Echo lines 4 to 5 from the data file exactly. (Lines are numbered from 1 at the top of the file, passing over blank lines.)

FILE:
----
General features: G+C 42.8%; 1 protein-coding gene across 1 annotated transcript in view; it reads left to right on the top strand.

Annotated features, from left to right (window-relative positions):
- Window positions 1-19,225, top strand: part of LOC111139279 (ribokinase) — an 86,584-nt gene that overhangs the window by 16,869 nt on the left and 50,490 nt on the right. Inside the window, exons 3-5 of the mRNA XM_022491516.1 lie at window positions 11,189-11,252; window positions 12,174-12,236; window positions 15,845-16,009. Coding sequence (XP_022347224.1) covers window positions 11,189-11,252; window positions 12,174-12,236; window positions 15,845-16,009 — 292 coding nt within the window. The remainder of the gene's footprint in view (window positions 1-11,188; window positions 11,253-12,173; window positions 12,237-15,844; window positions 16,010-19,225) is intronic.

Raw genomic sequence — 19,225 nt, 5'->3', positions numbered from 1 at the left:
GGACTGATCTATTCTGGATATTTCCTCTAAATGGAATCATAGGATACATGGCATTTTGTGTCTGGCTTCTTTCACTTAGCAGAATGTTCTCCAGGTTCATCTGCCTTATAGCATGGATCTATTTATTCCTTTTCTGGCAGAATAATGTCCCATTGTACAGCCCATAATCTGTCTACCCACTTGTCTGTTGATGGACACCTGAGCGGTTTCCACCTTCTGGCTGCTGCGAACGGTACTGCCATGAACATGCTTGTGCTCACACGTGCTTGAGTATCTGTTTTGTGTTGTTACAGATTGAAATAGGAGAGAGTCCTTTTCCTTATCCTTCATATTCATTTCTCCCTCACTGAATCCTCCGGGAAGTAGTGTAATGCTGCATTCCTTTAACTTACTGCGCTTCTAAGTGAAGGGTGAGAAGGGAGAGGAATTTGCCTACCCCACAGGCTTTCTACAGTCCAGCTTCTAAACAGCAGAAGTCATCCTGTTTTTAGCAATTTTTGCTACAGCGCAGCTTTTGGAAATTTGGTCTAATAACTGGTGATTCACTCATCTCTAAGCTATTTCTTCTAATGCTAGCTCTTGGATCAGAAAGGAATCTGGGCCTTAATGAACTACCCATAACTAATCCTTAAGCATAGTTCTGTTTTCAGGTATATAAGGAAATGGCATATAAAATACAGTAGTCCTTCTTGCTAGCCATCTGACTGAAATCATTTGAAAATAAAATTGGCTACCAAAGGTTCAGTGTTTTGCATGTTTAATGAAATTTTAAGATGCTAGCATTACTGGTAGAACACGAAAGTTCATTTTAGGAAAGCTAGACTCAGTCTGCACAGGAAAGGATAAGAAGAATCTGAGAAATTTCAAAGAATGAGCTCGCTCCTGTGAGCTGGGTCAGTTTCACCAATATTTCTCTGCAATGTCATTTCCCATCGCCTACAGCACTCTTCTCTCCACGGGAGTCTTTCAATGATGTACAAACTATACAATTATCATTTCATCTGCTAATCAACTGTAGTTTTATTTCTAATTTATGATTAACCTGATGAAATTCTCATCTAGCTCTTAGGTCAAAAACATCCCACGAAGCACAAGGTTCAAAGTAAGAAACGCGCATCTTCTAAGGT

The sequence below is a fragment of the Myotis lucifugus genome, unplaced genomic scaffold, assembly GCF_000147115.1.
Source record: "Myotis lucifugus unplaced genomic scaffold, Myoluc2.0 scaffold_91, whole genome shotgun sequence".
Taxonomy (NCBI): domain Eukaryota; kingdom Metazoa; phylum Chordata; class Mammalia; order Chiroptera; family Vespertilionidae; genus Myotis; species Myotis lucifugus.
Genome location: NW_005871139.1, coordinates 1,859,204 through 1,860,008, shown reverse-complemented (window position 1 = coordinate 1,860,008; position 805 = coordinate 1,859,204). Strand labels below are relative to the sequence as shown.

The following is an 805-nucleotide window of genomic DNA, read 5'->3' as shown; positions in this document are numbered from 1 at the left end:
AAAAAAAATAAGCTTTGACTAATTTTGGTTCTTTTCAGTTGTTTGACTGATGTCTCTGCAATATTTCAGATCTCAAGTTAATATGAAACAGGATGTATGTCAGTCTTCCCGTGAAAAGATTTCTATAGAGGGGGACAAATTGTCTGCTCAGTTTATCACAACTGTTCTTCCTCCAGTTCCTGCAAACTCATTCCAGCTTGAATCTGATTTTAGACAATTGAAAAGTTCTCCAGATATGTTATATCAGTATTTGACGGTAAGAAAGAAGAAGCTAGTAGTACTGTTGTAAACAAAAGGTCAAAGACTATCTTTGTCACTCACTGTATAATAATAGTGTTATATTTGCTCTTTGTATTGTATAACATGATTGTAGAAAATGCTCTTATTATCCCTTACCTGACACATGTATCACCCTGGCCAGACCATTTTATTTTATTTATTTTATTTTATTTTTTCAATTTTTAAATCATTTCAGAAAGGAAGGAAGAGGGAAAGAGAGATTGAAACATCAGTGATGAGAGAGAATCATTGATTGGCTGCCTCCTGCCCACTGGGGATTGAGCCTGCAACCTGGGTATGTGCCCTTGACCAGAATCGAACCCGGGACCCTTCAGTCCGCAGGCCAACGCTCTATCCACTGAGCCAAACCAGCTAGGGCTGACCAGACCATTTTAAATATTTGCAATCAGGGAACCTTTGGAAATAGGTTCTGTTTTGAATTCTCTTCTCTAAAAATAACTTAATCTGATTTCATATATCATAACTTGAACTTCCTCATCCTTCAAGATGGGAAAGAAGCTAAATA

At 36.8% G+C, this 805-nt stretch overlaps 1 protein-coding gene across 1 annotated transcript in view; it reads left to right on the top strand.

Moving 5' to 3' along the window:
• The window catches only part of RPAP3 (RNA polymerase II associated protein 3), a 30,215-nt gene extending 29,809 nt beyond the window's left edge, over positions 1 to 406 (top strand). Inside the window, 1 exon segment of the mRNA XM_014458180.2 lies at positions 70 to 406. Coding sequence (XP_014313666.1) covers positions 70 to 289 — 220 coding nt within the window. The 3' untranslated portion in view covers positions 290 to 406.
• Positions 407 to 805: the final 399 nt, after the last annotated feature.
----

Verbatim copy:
Raw genomic sequence — 19,225 nt, 5'->3', positions numbered from 1 at the left:
GGACTGATCTATTCTGGATATTTCCTCTAAATGGAATCATAGGATACATGGCATTTTGTGTCTGGCTTCTTTCACTTAGCAGAATGTTCTCCAGGTTCATCTGCCTTATAGCATGGATCTATTTATTCCTTTTCTGGCAGAATAATGTCCCATTGTACAGCCCATAATCTGTCTACCCACTTGTCTGTTGATGGACACCTGAGCGGTTTCCACCTTCTGGCTGCTGCGAACGGTACTGCCATGAACATGCTTGTGCTCACACGTGCTTGAGTATCTGTTTTGTGTTGTTACAGATTGAAATAGGAGAGAGTCCTTTTCCTTATCCTTCATATTCATTTCTCCCTCACTGAATCCTCCGGGAAGTAGTGTAATGCTGCATTCCTTTAACTTACTGCGCTTCTAAGTGAAGGGTGAGAAGGGAGAGGAATTTGCCTACCCCACAGGCTTTCTACAGTCCAGCTTCTAAACAGCAGAAGTCATCCTGTTTTTAGCAATTTTTGCTACAGCGCAGCTTTTGGAAATTTGGTCTAATAACTGGTGATTCACTCATCTCTAAGCTATTTCTTCTAATGCTAGCTCTTGGATCAGAAAGGAATCTGGGCCTTAATGAACTACCCATAACTAATCCTTAAGCATAGTTCTGTTTTCAGGTATATAAGGAAATGGCATATAAAATACAGTAGTCCTTCTTGCTAGCCATCTGACTGAAATCATTTGAAAATAAAATTGGCTACCAAAGGTTCAGTGTTTTGCATGTTTAATGAAATTTTAAGATGCTAGCATTACTGGTAGAACACGAAAGTTCATTTTAGGAAAGCTAGACTCAGTCTGCACAGGAAAGGATAAGAAGAATCTGAGAAATTTCAAAGAATGAGCTCGCTCCTGTGAGCTGGGTCAGTTTCACCAATATTTCTCTGCAATGTCATTTCCCATCGCCTACAGCACTCTTCTCTCCACGGGAGTCTTTCAATGATGTACAAACTATACAATTATCATTTCATCTGCTAATCAACTGTAGTTTTATTTCTAATTTATGATTAACCTGATGAAATTCTCATCTAGCTCTTAGGTCAAAAACATCCCACGAAGCACAAGGTTCAAAGTAAGAAACGCGCATCTTCTAAGGT